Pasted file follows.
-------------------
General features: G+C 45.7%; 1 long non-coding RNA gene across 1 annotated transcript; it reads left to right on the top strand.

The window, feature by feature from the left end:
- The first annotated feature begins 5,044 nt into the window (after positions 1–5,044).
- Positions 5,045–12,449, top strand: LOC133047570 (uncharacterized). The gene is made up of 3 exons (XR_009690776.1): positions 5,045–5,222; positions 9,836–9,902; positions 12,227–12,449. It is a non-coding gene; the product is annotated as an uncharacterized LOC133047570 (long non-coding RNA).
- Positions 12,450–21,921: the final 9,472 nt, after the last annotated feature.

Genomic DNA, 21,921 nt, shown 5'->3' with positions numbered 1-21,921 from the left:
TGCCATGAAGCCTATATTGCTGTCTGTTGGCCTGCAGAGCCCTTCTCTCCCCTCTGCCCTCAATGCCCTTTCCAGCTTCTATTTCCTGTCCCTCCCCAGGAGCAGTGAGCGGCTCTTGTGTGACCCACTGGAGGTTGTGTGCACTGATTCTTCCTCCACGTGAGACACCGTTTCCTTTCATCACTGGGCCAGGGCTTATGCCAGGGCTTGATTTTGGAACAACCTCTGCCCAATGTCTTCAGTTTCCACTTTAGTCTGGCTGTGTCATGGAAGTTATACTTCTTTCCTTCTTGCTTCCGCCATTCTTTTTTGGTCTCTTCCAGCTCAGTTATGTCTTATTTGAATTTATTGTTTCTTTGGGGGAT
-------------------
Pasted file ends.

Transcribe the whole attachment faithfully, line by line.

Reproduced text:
General features: G+C 45.7%; 1 long non-coding RNA gene across 1 annotated transcript; it reads left to right on the top strand.

The window, feature by feature from the left end:
- The first annotated feature begins 5,044 nt into the window (after positions 1–5,044).
- Positions 5,045–12,449, top strand: LOC133047570 (uncharacterized). The gene is made up of 3 exons (XR_009690776.1): positions 5,045–5,222; positions 9,836–9,902; positions 12,227–12,449. It is a non-coding gene; the product is annotated as an uncharacterized LOC133047570 (long non-coding RNA).
- Positions 12,450–21,921: the final 9,472 nt, after the last annotated feature.

Genomic DNA, 21,921 nt, shown 5'->3' with positions numbered 1-21,921 from the left:
TGCCATGAAGCCTATATTGCTGTCTGTTGGCCTGCAGAGCCCTTCTCTCCCCTCTGCCCTCAATGCCCTTTCCAGCTTCTATTTCCTGTCCCTCCCCAGGAGCAGTGAGCGGCTCTTGTGTGACCCACTGGAGGTTGTGTGCACTGATTCTTCCTCCACGTGAGACACCGTTTCCTTTCATCACTGGGCCAGGGCTTATGCCAGGGCTTGATTTTGGAACAACCTCTGCCCAATGTCTTCAGTTTCCACTTTAGTCTGGCTGTGTCATGGAAGTTATACTTCTTTCCTTCTTGCTTCCGCCATTCTTTTTTGGTCTCTTCCAGCTCAGTTATGTCTTATTTGAATTTATTGTTTCTTTGGGGGAT